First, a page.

Well, after almost a year of administrative work, the payout for the settlement occurred this week. This morning, $7.86 was deposited into my account to make up for the fact that LifeLabs’ insecure systems allowed my personal information to be leaked. So not only did I (and everyone else affected) not get $150, I didn’t even get $50. It’s really quite telling how much your privacy is worth these days. $7.86 might get me a medium coffee at a decent coffee shop. Imagine the leak caused your credit to be ruined by identity theft. LifeLabs gives you $7.86 and says sorry, and waits for the next time you need to come in for a blood draw.

All of this is just so frustrating, from the leak itself to the compensation for the settlement. Companies will continue to leak personal information of their customers and the people affected will never get the full compensation they deserve.


I completed my parents tax return this week but I have done the same for myself. I probably should do mine before too long because I’m only partially convinced I don’t owe more money to the government. My parents got a refund this year but I’ll be lucky to do the same.

I did the math and I should get a refund of less than $100. I had to contribute a hefty amount to my RRSP in the first sixty days of the new year to even get to that point though. We’ll actually see if my math was correct.


I was at my local Safeway last week and I saw they were selling sliced banana bread in the bakery section. It was eight slices per package. I couldn’t remember the last time I had banana bread. I hesitated before putting the package in my basket because I wasn’t sure how much I was gonna like it.

When I got home, I ate almost half the package in a whole day. The banana bread was light, moist, and delicious. It made me remember that I enjoy banana bread but it also was a reminder that making banana bread can go horribly wrong.

While this was commercially prepared banana bread, I’ve had my fair share of homemade banana bread. I will preface what I’m about to say and state that homemade baking is lovely and thoughtful. It can be better than anything you buy at the supermarket. Having said that, it’s clear there is a skill to making banana bread, at least in the way that I like it. In some cases, people have made what I call “banana brick”. Somehow, their banana bread is incredibly dense. I can only imagine they’ve somehow used too much actual banana or the banana hasn’t been thoroughly distributed or mixed in. When it’s like this, it feels like less of a bread and more like a compressed brick of banana. While some people might like it like this, the consistency of it is not palatable to me.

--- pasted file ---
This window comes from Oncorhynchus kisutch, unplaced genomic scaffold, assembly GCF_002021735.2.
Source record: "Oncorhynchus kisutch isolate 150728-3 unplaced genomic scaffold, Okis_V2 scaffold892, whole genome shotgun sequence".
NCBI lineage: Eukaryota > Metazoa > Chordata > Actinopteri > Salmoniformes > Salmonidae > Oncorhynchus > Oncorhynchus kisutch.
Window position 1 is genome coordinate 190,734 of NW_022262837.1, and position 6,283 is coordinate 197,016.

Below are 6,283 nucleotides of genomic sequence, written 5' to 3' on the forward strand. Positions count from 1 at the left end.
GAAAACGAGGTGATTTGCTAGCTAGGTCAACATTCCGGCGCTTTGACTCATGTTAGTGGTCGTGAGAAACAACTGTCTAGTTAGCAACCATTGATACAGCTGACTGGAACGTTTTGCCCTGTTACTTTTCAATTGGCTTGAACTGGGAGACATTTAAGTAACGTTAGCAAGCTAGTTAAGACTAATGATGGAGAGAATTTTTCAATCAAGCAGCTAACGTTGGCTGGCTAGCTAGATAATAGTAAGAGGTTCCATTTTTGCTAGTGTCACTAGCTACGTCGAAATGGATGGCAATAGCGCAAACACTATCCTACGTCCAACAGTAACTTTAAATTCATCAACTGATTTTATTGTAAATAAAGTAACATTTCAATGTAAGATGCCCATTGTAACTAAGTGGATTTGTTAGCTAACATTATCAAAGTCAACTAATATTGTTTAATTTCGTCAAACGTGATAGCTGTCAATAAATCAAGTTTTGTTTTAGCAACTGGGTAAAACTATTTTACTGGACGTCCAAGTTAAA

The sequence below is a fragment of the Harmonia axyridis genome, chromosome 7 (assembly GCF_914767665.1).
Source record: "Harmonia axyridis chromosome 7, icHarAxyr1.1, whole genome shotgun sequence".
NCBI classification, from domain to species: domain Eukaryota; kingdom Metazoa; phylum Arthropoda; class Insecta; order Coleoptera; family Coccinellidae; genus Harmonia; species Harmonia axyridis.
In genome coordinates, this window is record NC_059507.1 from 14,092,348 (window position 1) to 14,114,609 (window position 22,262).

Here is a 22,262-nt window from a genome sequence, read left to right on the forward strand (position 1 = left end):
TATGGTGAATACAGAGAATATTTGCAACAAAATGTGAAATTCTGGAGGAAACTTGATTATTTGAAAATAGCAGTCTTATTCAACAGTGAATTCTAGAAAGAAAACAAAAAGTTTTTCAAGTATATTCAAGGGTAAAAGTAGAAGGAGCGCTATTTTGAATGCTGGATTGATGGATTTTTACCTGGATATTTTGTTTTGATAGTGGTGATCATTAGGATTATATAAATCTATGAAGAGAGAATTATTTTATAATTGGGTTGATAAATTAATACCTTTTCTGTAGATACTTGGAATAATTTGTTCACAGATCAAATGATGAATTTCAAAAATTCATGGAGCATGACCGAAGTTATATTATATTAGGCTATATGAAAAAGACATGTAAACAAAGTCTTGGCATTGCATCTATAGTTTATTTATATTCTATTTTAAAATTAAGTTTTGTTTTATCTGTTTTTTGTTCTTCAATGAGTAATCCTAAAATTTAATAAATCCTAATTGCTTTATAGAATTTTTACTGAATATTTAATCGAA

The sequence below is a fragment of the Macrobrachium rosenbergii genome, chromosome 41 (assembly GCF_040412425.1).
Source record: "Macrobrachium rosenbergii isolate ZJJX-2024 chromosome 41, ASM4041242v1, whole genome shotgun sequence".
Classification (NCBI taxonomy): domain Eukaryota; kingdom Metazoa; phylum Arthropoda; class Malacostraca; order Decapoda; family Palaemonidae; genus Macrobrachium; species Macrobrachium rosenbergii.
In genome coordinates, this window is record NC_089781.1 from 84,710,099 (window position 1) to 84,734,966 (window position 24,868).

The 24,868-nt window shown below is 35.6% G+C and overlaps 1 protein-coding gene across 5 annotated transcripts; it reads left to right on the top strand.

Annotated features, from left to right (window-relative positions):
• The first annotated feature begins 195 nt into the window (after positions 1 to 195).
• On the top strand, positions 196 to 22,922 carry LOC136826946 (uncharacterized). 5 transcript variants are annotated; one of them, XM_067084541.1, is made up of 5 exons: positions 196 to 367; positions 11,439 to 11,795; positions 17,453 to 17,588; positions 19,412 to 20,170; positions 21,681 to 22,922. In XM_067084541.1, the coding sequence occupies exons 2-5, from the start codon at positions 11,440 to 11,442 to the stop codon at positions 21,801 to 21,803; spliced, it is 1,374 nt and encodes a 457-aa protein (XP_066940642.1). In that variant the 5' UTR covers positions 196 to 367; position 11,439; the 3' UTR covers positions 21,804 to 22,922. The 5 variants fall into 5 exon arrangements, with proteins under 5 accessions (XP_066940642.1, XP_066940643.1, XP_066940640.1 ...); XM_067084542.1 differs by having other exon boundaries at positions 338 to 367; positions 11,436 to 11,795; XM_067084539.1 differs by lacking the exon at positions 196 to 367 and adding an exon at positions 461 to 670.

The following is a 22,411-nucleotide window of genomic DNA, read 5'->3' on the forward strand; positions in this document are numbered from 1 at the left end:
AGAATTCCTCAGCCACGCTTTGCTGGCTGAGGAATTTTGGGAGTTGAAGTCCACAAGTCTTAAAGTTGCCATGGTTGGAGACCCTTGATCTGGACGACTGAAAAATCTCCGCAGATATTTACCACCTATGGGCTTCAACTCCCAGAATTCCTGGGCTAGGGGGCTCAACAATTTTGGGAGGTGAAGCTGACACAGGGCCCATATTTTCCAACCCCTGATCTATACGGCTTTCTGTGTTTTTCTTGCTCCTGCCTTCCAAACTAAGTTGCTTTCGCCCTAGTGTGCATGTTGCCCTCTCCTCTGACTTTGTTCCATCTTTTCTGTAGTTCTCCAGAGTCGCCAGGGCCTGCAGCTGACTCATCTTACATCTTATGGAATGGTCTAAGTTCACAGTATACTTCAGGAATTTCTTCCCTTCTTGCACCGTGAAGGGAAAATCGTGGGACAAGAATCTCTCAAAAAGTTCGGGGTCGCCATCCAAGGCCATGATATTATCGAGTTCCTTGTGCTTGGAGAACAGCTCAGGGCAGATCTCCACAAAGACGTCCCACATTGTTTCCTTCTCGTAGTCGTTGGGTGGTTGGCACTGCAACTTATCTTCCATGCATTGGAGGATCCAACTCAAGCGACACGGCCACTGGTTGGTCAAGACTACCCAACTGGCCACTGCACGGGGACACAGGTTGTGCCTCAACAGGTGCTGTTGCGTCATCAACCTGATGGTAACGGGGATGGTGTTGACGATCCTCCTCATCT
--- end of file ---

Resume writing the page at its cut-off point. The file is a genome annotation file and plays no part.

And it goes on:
As for the Safeway banana bread, I must have not been alone in liking it, because two days after I bought it, I returned to the supermarket and saw all of it had been sold out.


On a recent weekend, I discovered my local municipality had set up an “Earth Day” recycling program at city hall. You could bring all sorts of stuff to be recycled or junked. This included textiles, electronics, random pieces of metal, and other household items. I learned about this about thirty minutes before the end of the event.

I really wish I had known about this well in advance. I scrambled to find things that I wanted to get rid of. I was able to gather several items of metal that I had been holding onto because I didn’t know what to do with them. One of these items was an old cast iron pan that was just sitting in my kitchen. The outside of the pan was and continued to flake, leaving black bits of cast iron whenever you moved or touched the pan. I also had several metal containers that previously held food, like not cans, but like cookie tins and such.

With minutes to spare, I arrived at the city hall parking lot where the recycling event was being held. I was glad to have these items gone but if I had more time, I would have gathered much more. In particular, I have so many old shoes that have holes in the canvas, leather, or soles. They’re no good for donation. I also have old clothes that are also ripped or contains holes, also not good for donation. I would have definitely sent those off for recycling.

I know I can drive about 40 minutes to offload these textiles on any weekend at a transfer station but my city hall is so much closer. Maybe next year?